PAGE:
Critical Theory and Philosophy

Critical Theory and Philosophy

Critical Theory and Philosophy

Critical Theory and Philosophy

Synopsis

David Ingram is Professor of Philosophy at Loyola University Chicago, USA. He is the author (with Jennifer Parks) of The Complete Idiot's Guide to Understanding Ethics.

Excerpt

Critical Theory and Philosophy is intended to provide an accessible introduction to some of the major figures and themes of the Frankfurt School. It is primarily directed toward undergraduate and graduate students who have little or no familiarity with the German philosophical tradition informing its heritage. At the same time, it presents a coherent argument that will no doubt be of interest to those already conversant with this tradition. Since it is virtually impossible to pick up any text by a critical theorist which does not refer to this tradition in either its use of technical terminology or its citation of specific sources, I have found it advisable to discuss it at great length. In general, more background on Kant, Hegel, Marx, and Weber has been provided here than would otherwise be necessary for a less elementary text.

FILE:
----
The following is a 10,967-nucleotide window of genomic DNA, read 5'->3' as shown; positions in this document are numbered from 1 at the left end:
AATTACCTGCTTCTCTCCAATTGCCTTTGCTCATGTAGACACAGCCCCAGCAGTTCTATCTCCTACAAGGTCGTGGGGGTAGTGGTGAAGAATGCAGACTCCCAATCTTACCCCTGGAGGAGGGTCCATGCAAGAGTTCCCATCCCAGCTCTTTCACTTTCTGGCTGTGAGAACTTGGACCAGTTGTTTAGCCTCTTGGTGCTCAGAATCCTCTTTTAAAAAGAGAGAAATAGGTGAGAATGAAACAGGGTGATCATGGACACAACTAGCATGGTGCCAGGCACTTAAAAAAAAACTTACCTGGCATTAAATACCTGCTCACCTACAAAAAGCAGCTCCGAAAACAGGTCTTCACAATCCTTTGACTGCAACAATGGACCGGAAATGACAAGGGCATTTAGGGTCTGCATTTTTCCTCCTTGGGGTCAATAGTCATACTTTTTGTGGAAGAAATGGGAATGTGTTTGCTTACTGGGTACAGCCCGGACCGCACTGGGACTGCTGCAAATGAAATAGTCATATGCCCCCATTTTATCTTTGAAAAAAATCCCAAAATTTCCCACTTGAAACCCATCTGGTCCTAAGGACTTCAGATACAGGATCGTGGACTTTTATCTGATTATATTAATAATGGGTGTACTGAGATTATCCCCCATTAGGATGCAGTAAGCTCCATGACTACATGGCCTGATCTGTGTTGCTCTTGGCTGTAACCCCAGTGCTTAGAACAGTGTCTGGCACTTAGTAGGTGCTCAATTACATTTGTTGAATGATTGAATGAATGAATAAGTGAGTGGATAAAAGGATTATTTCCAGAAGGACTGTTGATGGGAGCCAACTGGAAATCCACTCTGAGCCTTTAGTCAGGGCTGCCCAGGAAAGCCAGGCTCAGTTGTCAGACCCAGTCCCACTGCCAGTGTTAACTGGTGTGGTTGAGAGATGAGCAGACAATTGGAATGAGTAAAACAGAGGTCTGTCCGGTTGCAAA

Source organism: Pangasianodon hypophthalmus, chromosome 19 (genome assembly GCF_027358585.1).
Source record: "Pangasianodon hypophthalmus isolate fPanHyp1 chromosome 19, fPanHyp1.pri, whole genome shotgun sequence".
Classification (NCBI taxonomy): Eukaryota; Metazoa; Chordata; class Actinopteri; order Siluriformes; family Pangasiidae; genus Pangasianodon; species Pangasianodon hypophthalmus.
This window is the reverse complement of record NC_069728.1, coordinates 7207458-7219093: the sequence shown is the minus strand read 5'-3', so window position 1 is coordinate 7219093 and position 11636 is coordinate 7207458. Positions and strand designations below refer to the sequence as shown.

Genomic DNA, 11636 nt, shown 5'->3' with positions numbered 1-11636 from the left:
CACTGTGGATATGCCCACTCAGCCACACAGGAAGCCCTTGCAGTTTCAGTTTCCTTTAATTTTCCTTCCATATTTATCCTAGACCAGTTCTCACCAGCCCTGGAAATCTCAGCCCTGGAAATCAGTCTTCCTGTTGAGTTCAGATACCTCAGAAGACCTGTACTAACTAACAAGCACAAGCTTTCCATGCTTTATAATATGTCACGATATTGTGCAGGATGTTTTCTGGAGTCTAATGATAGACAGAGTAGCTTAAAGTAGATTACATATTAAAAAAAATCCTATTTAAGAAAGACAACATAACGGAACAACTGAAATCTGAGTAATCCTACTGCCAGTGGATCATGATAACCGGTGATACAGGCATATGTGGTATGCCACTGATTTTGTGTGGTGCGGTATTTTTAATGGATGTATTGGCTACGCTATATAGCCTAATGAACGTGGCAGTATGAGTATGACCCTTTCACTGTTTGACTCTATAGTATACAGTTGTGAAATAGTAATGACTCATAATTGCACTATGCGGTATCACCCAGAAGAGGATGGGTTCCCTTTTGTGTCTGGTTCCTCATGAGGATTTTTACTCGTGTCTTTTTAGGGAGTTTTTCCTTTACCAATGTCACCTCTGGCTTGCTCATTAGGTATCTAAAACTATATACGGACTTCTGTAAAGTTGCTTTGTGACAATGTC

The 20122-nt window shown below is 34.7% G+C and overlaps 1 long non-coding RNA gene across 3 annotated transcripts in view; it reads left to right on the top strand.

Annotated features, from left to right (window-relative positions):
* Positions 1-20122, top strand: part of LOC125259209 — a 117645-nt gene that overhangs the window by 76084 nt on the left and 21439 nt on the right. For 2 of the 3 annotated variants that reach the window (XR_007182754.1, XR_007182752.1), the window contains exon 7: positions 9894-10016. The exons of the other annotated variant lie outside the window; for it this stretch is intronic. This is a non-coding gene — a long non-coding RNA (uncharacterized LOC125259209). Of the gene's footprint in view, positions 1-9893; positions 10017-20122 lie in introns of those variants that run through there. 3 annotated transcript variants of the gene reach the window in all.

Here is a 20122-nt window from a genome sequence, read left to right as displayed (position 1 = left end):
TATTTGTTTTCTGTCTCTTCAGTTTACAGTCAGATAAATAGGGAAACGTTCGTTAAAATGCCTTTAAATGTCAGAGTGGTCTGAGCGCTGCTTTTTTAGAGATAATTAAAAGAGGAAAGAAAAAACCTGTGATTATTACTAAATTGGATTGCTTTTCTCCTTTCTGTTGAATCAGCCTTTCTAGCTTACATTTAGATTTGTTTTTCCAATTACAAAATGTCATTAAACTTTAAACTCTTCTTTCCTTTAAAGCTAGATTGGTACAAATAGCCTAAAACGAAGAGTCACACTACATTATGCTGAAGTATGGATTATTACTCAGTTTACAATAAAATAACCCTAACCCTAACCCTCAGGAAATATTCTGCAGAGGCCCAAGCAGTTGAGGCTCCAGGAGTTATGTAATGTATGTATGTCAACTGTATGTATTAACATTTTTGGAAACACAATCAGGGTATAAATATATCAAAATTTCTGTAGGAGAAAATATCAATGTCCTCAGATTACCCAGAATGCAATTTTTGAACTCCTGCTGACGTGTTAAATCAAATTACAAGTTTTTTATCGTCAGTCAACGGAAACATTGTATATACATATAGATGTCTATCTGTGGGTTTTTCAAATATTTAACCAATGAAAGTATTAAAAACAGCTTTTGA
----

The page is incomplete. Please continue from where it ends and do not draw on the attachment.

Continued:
Critical Theory and Philosophy satisfies two important needs. First, it provides the historical background necessary for understanding the specific social and political issues of concern to critical theorists. Accordingly, the book is structured in such a way as to give the reader some sense of the history of critical theory from its earliest inception in the writings of Kant, Hegel, and Marx to its most recent encounter with poststructuralism, postmodernism, and feminism. Second, it provides a logical sequence for relating specific social and political concerns to progressively deeper layers of philosophical reflection. A brief introduction provides a general framework for understanding critical theory as a unique form of social philosophy grounded in history and social science. The problems raised here concerning the relationship between theory and practice, the critique of ideology, the concept of reason, and the ideas of freedom, justice, and democracy are developed in later chapters. Chapters two through four discuss ideology and other symptoms of social malaise addressed by critical theorists. Concrete analyses of . . .

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